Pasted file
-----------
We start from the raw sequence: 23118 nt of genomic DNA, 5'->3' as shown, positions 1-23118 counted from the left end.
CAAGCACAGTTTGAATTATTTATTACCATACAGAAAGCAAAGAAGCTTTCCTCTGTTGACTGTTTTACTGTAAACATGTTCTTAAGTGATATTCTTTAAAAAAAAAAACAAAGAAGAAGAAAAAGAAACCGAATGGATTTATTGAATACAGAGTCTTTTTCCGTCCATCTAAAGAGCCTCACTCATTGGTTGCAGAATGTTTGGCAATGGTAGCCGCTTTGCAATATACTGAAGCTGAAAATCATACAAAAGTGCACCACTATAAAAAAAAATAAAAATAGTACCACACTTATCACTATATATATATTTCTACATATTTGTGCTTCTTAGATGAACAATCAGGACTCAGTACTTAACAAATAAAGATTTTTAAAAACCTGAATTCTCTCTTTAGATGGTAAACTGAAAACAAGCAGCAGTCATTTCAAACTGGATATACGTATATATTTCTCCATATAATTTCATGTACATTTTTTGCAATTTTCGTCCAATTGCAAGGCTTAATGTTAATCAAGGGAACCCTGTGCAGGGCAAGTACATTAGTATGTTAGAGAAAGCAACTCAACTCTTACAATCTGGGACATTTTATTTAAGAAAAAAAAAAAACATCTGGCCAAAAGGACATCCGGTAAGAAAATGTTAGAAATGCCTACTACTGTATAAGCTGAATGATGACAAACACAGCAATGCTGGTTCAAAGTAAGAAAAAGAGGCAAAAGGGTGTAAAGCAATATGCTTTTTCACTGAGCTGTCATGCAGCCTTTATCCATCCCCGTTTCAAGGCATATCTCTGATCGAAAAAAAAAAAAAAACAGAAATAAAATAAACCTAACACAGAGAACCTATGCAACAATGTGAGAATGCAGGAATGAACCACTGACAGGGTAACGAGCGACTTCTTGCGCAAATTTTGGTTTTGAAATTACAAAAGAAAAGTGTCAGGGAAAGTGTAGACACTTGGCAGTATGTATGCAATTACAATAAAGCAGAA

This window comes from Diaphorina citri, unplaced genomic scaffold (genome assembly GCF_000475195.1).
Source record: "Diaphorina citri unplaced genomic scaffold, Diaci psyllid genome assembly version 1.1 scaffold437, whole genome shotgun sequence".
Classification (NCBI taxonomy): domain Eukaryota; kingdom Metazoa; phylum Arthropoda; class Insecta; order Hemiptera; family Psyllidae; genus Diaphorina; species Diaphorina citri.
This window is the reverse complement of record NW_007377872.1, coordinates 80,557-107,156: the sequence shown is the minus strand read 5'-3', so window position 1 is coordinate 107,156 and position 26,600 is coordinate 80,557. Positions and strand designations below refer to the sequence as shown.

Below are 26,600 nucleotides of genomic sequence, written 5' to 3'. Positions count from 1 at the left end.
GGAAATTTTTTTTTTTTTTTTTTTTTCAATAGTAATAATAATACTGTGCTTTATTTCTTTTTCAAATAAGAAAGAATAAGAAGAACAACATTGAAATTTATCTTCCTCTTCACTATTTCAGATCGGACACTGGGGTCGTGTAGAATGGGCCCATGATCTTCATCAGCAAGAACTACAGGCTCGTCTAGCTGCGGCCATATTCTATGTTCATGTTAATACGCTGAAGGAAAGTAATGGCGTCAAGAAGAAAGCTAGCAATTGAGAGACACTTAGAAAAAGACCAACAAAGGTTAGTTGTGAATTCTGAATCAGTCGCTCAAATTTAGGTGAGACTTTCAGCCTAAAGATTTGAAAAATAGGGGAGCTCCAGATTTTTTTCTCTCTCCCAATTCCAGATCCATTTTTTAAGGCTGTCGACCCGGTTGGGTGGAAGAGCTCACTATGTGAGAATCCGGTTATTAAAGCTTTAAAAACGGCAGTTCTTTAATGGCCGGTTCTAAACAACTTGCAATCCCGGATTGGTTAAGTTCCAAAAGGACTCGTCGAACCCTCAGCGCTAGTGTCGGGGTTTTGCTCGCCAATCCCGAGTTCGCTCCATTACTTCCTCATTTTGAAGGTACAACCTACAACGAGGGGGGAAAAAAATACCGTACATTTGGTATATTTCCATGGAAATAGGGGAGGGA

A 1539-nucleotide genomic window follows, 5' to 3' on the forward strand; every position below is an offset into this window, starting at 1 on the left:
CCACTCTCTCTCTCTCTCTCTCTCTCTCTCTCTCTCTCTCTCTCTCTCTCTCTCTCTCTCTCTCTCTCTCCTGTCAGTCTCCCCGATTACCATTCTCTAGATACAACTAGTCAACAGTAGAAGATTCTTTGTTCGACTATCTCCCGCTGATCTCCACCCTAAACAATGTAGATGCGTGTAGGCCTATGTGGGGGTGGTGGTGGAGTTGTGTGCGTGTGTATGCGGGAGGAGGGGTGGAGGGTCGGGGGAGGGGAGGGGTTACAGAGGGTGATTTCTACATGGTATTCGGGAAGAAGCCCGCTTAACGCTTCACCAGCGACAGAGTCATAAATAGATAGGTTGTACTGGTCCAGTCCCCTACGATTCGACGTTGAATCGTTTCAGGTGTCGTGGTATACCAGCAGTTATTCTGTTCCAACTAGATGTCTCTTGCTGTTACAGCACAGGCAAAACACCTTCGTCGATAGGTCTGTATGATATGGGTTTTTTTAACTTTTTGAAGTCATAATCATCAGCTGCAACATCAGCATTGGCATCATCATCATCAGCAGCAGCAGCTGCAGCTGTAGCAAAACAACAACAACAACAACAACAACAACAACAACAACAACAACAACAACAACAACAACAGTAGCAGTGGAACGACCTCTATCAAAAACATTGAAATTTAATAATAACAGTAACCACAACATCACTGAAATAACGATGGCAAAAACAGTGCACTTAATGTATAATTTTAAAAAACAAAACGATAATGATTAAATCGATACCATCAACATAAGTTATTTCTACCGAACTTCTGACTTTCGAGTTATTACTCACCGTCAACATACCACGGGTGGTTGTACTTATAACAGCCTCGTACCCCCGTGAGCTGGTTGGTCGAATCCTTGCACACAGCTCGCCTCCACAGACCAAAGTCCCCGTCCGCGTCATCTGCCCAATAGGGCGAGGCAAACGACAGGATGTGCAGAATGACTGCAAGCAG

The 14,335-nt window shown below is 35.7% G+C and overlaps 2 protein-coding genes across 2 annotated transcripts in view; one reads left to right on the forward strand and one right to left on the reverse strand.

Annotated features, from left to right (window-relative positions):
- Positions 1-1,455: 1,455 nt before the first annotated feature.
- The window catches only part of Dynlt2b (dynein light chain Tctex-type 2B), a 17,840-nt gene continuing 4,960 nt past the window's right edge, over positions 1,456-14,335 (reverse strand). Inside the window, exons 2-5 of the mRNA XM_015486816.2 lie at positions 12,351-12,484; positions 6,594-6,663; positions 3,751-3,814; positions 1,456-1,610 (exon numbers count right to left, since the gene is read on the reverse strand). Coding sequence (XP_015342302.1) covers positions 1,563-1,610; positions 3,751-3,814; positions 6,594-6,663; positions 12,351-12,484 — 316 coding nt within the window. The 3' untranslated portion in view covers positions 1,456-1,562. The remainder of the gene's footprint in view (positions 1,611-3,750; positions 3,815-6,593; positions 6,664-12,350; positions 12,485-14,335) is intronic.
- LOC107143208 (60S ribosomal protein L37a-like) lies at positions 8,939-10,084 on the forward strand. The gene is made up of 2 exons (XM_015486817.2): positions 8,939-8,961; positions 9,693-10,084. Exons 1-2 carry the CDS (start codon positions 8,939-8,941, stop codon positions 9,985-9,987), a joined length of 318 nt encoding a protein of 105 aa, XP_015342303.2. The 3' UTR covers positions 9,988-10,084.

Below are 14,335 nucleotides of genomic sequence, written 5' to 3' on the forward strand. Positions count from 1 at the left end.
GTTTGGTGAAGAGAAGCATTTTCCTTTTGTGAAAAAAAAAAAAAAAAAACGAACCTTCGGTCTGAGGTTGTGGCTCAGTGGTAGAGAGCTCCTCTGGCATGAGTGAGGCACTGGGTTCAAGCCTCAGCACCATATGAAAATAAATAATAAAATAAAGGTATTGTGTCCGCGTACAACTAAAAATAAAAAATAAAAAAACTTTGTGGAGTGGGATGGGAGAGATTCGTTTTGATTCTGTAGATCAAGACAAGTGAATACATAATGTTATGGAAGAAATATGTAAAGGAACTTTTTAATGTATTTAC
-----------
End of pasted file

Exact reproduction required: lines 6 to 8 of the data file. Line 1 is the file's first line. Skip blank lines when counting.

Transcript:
This window is the reverse complement of record NW_007377872.1, coordinates 80,557-107,156: the sequence shown is the minus strand read 5'-3', so window position 1 is coordinate 107,156 and position 26,600 is coordinate 80,557. Positions and strand designations below refer to the sequence as shown.

Below are 26,600 nucleotides of genomic sequence, written 5' to 3'. Positions count from 1 at the left end.
GGAAATTTTTTTTTTTTTTTTTTTTTCAATAGTAATAATAATACTGTGCTTTATTTCTTTTTCAAATAAGAAAGAATAAGAAGAACAACATTGAAATTTATCTTCCTCTTCACTATTTCAGATCGGACACTGGGGTCGTGTAGAATGGGCCCATGATCTTCATCAGCAAGAACTACAGGCTCGTCTAGCTGCGGCCATATTCTATGTTCATGTTAATACGCTGAAGGAAAGTAATGGCGTCAAGAAGAAAGCTAGCAATTGAGAGACACTTAGAAAAAGACCAACAAAGGTTAGTTGTGAATTCTGAATCAGTCGCTCAAATTTAGGTGAGACTTTCAGCCTAAAGATTTGAAAAATAGGGGAGCTCCAGATTTTTTTCTCTCTCCCAATTCCAGATCCATTTTTTAAGGCTGTCGACCCGGTTGGGTGGAAGAGCTCACTATGTGAGAATCCGGTTATTAAAGCTTTAAAAACGGCAGTTCTTTAATGGCCGGTTCTAAACAACTTGCAATCCCGGATTGGTTAAGTTCCAAAAGGACTCGTCGAACCCTCAGCGCTAGTGTCGGGGTTTTGCTCGCCAATCCCGAGTTCGCTCCATTACTTCCTCATTTTGAAGGTACAACCTACAACGAGGGGGGAAAAAAATACCGTACATTTGGTATATTTCCATGGAAATAGGGGAGGGA